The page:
Nicola Sochacka and colleagues at the University of Georgia began teaching empathic communication within core engineering courses more than 5 years ago. As the team has researched the theory, pedagogy, and effectiveness of this work, they have become convinced that empathy is an important skill for engineers.
“Empathy helps us build better relationships and better relationships equal better outcomes,” Sochacka said. “We see empathy as one of the skills that is necessary to identify the different features of a complex problem.”
Sochacka and colleagues developed four 75-minute communication modules and incorporated them into a mandatory mechanical engineering course called “Engineered Systems in Society.” They then practiced applying the principles from the modules in work on case studies
For instance, in a case study on the Dakota Access Pipeline, students were assigned specific stakeholders and asked to learn about their viewpoints through research and interviews with at least two members of the group. Stakeholders included oil companies, Native Americans, the Army Corps of Engineers, environmental conservation groups, and others. When students presented their findings in class, 8 of the 9 groups fully supported their stakeholders’ perspectives.
“Students empathized strongly with their stakeholder groups,” Sochacka said. “That was an indication of the power of empathy. When you dig into someone’s perspective, you can really understand them.”
The class then worked together, bringing all perspectives to bear, and reached consensus on what they thought would have been the best resolution to the Dakota Access Pipeline project.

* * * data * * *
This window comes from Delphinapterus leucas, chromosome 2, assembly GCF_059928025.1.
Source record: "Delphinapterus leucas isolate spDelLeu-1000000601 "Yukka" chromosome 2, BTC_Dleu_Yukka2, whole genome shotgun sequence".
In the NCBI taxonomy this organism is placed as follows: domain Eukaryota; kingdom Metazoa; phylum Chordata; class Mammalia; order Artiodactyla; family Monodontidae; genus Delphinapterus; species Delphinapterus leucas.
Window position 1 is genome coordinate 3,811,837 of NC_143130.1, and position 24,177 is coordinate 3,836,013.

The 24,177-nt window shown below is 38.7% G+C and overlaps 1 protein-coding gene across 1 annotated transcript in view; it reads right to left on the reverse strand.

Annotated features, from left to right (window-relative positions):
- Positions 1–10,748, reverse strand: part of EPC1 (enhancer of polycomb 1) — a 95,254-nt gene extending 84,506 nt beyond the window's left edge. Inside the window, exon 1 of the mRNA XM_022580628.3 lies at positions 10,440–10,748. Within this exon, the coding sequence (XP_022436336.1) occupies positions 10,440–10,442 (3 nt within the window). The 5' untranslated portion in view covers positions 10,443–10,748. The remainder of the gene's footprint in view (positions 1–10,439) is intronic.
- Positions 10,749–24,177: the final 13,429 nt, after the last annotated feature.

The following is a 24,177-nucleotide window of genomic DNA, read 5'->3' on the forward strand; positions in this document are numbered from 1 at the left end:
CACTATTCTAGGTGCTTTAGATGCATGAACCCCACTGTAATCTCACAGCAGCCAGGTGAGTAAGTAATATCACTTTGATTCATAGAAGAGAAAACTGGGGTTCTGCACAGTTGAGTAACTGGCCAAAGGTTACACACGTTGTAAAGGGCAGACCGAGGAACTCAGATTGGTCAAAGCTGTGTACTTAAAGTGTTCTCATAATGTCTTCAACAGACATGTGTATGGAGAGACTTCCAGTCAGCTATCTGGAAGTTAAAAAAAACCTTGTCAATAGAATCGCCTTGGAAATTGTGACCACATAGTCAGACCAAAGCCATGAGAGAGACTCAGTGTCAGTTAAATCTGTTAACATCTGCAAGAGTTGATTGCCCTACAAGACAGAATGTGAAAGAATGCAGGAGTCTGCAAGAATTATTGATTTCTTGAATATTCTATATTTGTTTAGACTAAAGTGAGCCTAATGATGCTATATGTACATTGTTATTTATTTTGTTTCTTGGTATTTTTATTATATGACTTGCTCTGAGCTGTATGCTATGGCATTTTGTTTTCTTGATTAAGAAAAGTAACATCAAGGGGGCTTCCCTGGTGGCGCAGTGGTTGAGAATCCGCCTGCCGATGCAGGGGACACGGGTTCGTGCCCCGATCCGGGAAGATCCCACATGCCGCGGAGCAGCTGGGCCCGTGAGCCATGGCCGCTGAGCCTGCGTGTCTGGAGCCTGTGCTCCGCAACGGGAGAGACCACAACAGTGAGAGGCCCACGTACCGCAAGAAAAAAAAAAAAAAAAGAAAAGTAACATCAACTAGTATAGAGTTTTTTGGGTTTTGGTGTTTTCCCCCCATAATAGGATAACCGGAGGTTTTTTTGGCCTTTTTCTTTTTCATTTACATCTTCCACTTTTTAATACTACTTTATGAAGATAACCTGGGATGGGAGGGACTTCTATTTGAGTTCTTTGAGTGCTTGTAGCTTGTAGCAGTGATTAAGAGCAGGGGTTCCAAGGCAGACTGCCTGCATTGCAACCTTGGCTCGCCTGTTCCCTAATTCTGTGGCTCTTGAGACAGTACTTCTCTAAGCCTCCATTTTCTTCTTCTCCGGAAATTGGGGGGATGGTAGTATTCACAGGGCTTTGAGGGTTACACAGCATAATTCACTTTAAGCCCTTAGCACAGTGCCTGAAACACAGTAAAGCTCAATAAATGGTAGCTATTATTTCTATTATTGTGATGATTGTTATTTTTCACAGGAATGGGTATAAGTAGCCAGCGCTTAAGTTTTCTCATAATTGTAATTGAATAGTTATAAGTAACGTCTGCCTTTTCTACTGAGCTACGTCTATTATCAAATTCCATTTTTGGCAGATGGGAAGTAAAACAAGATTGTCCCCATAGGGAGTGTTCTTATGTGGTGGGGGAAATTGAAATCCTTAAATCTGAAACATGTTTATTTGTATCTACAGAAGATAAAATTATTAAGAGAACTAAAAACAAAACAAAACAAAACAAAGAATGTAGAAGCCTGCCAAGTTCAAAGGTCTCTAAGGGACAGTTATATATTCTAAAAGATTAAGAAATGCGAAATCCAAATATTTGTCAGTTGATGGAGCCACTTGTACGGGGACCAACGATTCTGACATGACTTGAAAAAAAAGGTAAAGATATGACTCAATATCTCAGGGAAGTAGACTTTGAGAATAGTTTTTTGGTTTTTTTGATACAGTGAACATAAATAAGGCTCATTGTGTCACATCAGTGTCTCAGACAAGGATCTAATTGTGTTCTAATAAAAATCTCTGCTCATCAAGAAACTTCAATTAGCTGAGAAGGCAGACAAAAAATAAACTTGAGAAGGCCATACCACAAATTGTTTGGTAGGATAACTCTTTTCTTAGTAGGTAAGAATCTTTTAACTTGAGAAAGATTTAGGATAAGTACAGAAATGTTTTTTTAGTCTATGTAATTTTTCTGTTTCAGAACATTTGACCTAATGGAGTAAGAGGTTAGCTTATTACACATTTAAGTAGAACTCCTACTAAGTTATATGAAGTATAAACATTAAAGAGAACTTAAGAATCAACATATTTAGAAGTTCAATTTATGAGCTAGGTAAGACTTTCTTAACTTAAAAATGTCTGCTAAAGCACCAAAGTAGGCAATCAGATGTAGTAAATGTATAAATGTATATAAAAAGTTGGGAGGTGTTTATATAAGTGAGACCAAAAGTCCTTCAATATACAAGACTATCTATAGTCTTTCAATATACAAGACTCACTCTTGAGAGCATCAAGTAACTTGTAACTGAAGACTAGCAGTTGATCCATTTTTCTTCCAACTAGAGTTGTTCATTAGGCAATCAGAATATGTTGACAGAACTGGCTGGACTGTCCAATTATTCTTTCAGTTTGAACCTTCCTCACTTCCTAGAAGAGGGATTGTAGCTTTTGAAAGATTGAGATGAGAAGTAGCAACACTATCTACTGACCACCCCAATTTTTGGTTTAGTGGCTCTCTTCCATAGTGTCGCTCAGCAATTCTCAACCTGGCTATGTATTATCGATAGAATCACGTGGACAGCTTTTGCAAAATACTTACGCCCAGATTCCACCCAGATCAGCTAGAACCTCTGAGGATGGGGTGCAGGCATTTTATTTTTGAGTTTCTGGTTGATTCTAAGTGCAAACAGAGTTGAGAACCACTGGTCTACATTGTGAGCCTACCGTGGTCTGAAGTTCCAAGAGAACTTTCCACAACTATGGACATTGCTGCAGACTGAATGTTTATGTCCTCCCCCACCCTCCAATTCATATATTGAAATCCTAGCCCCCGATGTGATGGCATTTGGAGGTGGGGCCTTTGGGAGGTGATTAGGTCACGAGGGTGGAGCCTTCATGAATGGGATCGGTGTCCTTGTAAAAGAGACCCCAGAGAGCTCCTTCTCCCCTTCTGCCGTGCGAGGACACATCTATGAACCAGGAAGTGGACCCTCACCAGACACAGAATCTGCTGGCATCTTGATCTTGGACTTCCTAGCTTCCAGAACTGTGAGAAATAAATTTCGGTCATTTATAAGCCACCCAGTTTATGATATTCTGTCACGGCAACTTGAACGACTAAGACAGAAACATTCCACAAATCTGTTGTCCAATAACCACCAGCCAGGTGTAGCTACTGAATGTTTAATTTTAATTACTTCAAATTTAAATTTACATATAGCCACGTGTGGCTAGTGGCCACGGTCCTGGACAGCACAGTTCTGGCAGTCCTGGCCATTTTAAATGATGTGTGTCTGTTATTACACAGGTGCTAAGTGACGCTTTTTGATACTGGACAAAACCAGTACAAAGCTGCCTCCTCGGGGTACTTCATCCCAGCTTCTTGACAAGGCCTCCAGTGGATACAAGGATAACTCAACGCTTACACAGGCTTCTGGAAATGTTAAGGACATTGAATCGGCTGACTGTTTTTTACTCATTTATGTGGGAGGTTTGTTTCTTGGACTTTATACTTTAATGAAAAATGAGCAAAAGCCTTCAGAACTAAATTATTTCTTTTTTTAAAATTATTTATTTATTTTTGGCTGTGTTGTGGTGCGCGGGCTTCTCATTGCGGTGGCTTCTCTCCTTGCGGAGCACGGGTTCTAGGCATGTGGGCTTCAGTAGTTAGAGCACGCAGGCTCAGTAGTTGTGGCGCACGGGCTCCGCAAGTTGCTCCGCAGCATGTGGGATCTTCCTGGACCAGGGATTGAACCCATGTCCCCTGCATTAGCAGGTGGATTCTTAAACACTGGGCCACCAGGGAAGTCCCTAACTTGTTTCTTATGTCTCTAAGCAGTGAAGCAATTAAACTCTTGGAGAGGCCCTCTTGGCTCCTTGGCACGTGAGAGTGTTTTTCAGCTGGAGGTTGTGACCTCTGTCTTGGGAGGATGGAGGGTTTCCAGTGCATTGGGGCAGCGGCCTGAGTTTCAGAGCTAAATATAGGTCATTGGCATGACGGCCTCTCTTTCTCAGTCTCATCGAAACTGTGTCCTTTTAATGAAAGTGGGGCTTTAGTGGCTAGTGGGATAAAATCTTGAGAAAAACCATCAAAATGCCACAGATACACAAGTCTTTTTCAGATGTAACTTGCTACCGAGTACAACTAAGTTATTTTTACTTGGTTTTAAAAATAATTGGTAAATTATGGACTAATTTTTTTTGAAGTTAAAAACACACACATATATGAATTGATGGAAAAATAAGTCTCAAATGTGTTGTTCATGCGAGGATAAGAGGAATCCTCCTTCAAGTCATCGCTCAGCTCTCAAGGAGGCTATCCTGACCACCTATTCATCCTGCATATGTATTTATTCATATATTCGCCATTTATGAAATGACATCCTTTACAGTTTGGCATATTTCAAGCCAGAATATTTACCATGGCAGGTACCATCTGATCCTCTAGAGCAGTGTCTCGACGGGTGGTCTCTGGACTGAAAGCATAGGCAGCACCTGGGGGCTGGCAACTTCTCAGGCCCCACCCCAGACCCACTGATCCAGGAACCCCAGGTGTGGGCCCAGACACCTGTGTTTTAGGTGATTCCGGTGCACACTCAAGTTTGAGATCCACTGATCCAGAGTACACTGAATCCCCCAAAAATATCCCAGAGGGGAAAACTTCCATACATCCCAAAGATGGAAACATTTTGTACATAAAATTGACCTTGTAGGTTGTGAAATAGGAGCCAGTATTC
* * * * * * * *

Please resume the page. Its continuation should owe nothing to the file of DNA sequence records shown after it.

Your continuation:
“As an engineer, you need to have good relationships with your clients, with other stakeholders – what’s referred to as ‘the public’ in the code of ethics for engineers. I also think it is important to have a good relationship with the natural environment,” Sochacka said.
Sochacka and her colleagues have developed a resource for faculty called Facilitating Empathetic Communication Modules in Undergraduate Engineering Education: A Handbook.
“At the moment we are working on propagating these modules to other universities across the country, and by propagating I don’t mean ‘take this and do exactly this’ – I mean we work closely with people to build a shared understanding of the underlying theory and learning outcomes but what is actually done in class might look very different,” she said. She gave an example of helping a professor at another university adapt the modules for a fluid mechanics class.
Sochacka hopes to see a greater emphasis on empathic communication in schools of engineering. “Yes, solving problems and collecting data is important, but there are other ways to communicate and one of those ways is empathically.”